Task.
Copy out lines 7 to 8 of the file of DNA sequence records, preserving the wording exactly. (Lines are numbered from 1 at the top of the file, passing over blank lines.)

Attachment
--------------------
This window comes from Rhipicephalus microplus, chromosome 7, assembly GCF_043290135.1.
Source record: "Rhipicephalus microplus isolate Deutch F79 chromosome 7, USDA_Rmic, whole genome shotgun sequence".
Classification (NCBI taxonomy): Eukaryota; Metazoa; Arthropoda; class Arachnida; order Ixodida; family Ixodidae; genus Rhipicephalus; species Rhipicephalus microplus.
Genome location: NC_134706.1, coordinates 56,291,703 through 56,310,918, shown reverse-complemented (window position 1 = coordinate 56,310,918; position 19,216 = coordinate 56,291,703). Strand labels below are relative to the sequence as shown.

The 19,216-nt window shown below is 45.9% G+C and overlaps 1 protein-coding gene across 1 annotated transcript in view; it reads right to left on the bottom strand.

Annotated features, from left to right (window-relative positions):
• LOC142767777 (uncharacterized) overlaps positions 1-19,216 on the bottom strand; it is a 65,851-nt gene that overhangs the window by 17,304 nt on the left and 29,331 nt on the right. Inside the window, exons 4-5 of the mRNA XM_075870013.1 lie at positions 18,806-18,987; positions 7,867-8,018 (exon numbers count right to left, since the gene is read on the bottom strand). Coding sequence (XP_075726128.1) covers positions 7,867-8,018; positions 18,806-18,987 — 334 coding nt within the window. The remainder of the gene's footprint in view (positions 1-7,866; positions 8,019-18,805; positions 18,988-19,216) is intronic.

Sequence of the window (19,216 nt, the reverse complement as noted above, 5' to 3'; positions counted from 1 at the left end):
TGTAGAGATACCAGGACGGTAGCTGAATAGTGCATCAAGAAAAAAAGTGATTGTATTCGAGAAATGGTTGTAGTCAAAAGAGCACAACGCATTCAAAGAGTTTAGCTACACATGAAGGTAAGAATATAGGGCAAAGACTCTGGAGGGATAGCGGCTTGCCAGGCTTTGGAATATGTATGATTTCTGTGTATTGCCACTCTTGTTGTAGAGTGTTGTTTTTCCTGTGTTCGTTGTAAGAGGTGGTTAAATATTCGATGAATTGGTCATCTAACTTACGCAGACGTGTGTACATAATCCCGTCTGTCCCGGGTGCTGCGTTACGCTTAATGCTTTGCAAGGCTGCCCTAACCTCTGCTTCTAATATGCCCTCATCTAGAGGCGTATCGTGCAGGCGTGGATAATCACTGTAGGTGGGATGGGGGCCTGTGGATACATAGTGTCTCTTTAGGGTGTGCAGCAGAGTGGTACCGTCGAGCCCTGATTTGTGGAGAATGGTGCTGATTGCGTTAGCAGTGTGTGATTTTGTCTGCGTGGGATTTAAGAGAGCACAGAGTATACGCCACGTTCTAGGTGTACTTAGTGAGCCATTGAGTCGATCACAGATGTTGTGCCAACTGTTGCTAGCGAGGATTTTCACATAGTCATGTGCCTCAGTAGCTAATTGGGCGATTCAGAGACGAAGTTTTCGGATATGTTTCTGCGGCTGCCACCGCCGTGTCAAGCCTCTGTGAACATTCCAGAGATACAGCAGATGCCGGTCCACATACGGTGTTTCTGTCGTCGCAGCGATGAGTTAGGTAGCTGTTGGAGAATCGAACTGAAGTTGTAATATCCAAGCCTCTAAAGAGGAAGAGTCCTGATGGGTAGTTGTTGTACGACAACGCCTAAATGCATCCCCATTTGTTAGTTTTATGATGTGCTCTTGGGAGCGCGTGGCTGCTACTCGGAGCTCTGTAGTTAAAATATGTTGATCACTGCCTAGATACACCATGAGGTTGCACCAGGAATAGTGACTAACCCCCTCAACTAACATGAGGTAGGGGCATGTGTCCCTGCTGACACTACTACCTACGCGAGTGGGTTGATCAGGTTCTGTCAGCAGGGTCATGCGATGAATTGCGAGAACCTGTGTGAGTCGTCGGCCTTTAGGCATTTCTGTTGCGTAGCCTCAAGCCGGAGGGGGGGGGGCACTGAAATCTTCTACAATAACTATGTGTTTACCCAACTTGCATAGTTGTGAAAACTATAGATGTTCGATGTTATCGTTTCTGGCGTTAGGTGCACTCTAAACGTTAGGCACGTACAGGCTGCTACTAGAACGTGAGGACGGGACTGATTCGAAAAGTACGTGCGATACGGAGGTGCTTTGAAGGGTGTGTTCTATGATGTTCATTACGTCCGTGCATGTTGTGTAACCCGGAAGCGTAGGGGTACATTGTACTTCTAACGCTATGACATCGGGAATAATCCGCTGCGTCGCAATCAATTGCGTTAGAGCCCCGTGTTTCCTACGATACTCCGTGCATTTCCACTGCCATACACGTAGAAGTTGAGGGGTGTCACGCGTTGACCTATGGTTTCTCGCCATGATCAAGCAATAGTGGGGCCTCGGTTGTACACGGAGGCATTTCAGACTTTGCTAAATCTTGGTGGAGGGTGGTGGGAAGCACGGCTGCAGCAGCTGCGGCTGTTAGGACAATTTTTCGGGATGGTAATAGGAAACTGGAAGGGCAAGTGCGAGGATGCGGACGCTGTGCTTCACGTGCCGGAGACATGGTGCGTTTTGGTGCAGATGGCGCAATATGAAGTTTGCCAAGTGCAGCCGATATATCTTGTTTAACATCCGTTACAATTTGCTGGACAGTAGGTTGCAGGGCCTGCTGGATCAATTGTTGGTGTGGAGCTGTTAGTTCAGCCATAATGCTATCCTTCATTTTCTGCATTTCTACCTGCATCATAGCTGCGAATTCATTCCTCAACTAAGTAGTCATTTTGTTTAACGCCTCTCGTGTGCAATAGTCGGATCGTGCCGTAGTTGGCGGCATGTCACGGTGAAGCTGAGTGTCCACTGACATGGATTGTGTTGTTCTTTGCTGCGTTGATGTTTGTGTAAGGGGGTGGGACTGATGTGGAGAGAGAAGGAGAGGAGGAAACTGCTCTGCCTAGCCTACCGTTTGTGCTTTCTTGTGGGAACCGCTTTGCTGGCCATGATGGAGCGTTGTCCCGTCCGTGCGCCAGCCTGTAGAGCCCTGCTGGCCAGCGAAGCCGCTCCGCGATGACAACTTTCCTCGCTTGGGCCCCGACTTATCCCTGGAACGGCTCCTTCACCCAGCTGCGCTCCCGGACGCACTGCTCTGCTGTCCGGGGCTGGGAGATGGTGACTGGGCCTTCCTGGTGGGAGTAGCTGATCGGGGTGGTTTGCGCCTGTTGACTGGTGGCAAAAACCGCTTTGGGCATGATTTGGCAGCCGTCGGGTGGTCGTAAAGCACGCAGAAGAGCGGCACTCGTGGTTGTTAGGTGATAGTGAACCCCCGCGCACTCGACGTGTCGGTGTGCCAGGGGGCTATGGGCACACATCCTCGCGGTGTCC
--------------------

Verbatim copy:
• LOC142767777 (uncharacterized) overlaps positions 1-19,216 on the bottom strand; it is a 65,851-nt gene that overhangs the window by 17,304 nt on the left and 29,331 nt on the right. Inside the window, exons 4-5 of the mRNA XM_075870013.1 lie at positions 18,806-18,987; positions 7,867-8,018 (exon numbers count right to left, since the gene is read on the bottom strand). Coding sequence (XP_075726128.1) covers positions 7,867-8,018; positions 18,806-18,987 — 334 coding nt within the window. The remainder of the gene's footprint in view (positions 1-7,866; positions 8,019-18,805; positions 18,988-19,216) is intronic.

Sequence of the window (19,216 nt, the reverse complement as noted above, 5' to 3'; positions counted from 1 at the left end):